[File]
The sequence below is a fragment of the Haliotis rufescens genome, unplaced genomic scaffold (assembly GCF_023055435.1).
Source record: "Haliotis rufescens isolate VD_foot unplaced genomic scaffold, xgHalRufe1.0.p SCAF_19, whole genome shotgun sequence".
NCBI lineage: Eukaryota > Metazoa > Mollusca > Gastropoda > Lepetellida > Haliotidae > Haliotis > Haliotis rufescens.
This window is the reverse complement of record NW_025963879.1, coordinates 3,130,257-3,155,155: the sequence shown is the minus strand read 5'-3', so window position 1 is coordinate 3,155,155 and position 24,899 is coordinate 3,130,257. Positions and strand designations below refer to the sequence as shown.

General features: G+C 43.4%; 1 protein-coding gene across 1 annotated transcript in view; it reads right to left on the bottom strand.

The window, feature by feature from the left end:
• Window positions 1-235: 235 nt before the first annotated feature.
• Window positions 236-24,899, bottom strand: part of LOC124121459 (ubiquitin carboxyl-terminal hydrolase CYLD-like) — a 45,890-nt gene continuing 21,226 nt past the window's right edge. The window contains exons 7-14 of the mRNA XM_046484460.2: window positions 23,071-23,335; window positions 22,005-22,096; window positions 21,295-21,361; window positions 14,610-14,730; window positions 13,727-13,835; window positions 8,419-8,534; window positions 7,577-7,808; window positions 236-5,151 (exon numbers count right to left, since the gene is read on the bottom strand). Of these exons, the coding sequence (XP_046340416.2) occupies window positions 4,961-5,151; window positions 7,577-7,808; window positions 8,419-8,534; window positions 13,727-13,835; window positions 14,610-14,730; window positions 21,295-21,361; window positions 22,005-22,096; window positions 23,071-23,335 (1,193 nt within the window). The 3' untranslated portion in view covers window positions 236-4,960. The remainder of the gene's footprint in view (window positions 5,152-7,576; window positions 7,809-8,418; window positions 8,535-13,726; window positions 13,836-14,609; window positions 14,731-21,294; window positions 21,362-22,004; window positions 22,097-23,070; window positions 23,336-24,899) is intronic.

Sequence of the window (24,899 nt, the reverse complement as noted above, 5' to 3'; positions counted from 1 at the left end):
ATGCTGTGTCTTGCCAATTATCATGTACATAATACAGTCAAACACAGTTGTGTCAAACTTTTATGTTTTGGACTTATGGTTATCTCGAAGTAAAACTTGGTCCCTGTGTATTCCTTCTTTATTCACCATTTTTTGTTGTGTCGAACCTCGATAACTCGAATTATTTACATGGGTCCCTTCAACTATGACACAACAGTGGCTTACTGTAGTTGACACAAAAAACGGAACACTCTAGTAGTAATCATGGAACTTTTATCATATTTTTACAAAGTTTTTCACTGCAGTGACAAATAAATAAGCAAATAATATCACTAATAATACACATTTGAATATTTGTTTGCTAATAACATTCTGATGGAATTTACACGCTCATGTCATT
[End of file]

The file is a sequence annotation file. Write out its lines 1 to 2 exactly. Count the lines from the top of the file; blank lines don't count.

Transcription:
The sequence below is a fragment of the Haliotis rufescens genome, unplaced genomic scaffold (assembly GCF_023055435.1).
Source record: "Haliotis rufescens isolate VD_foot unplaced genomic scaffold, xgHalRufe1.0.p SCAF_19, whole genome shotgun sequence".